Monday, February 7, 2011

Awesome Family Vacation Albums and Journaling!

Vacation Journal Prompts:
Who planned the details of your vacation?
What part of the vacation did you enjoy the most?
Where did you eat the best food?

It's best to keep to 6-8 photos per page so the page isn't too busy, but sometimes that's hard because you have so many great photos to choose from--especially vacation photos.  Here are more of my Family Vacation Layouts:
A Trip to Disney!
Reuse the Disney Park map and trace Mickey using an inexpensive light board (or a bright window).
A Trip to The Beach
A Trip to The Park
Here are two great layouts that can use a lot of your photos.  I have done the top layout for many different themes.  
designed by Lorene and Layne Kamalu
Create a 10 x 10 inch grid filled with 2.5 inch squares.  Crop photos to fill one or two squares.  Start placing photos on the scrapbook page in the upper left corner and continue to the right and down.  Included are some thought-provoking questions to help you better journal your pages.  The following is from an old Creative Memories Idea Book (no longer in circulation):
Creative Memories Scrapbook Page Design and Layout Ideas, Vol. VI, p. 68
Use silver and gold metallic pens to write on dark card stock.  Use a tearing tool to create the "waves effect" in the bottom left photo.  For more journaling how-to's see my post Organizing and Journaling Photos.

Thursday, February 3, 2011

Active Meditation for Serious Relaxation

There are many ways to "Meditate upon the Word."  "Our grandmas may have been on to something.  Experts agree that knitting is a great way to relax because it's a form of "active" meditation.  As someone who finds it hard to sit idly without something to keep my hands busy very interesting and a little validating.

I've enjoyed cross-stitch for years, but now it requires too much concentration and I find it tiring.  Even though I'm only a novice, my favorite form of active meditation is knitting.  I have found that I enjoy knitting very simple projects.  I encouraged my daughters when they were growing up to knit by purchasing child-friendly knitting kits.  They were able to accomplish many useful projects.

Bev's Journeyings Blog has been a wonderful source of information about knitting, etc., especially as service projects.  I highly recommend it!  One of the two projects I'm sharing here are knitted hangers.  I love this simple project that I learned to do in Merrie Miss.  Actually, my mom taught us MM girls to knit.  

This pattern includes an adorable sachet.  I've already knitted a couple of these for my closet.  It might be difficult to find the wooden hangers pictured, so mine are slightly different.  "With this project, old hangers will find new life.  Fill the sachet with dried flowers, aromatic herbs, potpourri, or cedar shavings."

Binding off--BO
Casting on--CO
Knit 2 together--k2tog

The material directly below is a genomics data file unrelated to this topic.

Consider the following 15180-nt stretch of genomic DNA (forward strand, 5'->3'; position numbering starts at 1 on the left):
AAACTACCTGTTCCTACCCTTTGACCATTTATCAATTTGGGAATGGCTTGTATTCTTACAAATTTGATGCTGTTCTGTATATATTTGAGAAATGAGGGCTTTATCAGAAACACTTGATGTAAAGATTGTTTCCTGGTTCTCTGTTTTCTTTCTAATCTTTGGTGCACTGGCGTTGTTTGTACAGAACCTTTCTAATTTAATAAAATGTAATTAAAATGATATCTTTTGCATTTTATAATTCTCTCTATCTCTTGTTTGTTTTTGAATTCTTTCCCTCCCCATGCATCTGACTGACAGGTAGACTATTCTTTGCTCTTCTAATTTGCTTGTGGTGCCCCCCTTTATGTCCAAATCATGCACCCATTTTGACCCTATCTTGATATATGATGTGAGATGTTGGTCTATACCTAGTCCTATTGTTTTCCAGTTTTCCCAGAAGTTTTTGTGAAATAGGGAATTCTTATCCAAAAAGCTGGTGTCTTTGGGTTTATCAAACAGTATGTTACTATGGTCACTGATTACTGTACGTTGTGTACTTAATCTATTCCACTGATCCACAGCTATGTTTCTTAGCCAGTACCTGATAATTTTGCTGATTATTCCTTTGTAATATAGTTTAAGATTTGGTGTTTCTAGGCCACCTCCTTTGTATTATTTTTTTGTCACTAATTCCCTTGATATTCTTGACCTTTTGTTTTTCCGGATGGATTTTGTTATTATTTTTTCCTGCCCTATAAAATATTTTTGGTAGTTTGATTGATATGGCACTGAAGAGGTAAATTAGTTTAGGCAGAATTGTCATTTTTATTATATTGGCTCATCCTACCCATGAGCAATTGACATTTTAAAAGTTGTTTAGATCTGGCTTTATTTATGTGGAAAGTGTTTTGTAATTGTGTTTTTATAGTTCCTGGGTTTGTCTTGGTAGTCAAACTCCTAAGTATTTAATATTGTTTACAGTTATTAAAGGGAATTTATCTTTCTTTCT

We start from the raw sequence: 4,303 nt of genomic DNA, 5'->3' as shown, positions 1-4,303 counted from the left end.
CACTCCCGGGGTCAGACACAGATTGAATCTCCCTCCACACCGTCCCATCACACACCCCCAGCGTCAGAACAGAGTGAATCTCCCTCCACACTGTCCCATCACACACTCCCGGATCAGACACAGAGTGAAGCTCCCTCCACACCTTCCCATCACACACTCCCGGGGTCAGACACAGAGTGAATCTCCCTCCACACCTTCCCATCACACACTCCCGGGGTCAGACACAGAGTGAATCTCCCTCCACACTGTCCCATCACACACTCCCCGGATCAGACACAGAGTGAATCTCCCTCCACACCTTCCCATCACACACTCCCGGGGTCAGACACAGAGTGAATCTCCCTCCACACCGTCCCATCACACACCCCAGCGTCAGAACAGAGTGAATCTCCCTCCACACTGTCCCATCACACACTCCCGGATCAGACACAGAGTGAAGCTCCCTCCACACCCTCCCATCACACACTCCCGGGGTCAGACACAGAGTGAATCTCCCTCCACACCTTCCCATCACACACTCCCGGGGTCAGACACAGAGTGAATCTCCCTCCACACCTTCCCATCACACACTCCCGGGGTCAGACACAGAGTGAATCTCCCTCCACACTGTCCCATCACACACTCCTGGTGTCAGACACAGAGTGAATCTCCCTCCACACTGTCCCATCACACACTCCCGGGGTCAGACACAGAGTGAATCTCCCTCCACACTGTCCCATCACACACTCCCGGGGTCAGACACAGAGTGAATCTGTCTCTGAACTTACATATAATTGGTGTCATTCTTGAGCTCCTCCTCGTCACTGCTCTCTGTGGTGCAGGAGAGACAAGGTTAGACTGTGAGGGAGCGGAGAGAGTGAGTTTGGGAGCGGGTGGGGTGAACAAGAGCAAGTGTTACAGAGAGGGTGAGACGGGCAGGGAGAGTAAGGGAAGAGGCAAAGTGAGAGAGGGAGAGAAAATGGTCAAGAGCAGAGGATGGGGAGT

Yarn over--yo
Hanger cover:  Approximately 16 inches
Sachet: 2-3/4 x 2-3/4 inches
Gauge: 21 stitches, 11 rows = 4 inches in garter stitch

Yarn: 60 yards worsted weight yarn for hanger cover (yarn A); 20 yards coordinating yarn for sachet (yarn B)  
Yarn shown: Paton Grace (100% cotton) #60903 lavender (yarn A), 1 ball and #60005 snow (yarn B), 1 ball
Needles: US size 5
Notions: Size F/5 crochet hook; tapestry needle; sewing needle and white sewing thread; 1/2 inch decorative button
Miscellaneous: Straight wooden hanger with metal hook

Making the Sachet: 
Holding 2 strands of yarn B together as 1, cast on 15 stitches.  Work in garter stitch (knit every row) for about 5 inches.
Next row (eyelet buttonhole): Knit 6, knit 2 together, yarn over, knit 7.  Knit 5 more rows; bind off.  Fold piece in half, and weave sides together using mattress stitch.  Placing seam in middle of back, sew bottom together using mattress stitch.
Crochet Chain: Insert crochet hook into 1 side seam, just under top edge.  Using 2 strands of yarn B, work a crochet chain for 7 inches.  Cut yarn, leaving about 6 inch tail.  With threaded tapestry needle, attach chain to opposite side seam under the top edge and to the inside.  Weave yarn ends through several stitches on wrong side of work, and secure.  With sewing needle and thread, attach button in position on inside of sachet, opposite eyelet buttonhole.
Two Birds with One Swatch
For this project, you can use almost any medium-weight yarn.  Make the sachet first, and use this piece as your gauge swatch.  Measure how many stitches fit in 1 inch, and multiply that number by the  length of your hanger in inches.  That number is the total number of stitches to cast on for the hanger cover.
Making the Hanger Cover
Holding 2 strands of yarn A together as 1, cast on 80 stitches and work in garter stitch (knit every row) for 2-3/4 inches.  Bind off all stitches.  Cut yarn, leaving about 30 inch tail.
Find center of knit piece, and slip it over the metal hanger hook, taking care not to snag knitting.  Fold knit piece in half lengthwise over hanger.  Thread tapestry needle with yarn tail, and weave loose ends to wrong side to secure.  Pull yarn snugly to gather and tighten side edge and enclose it over hanger end.  Close other side in the same way.  Weave loose ends to wrong side and through a few stitches to secure.  Sew cast-on and bind-off edges together neatly.  Weave last remaining yarn tail to inside and secure.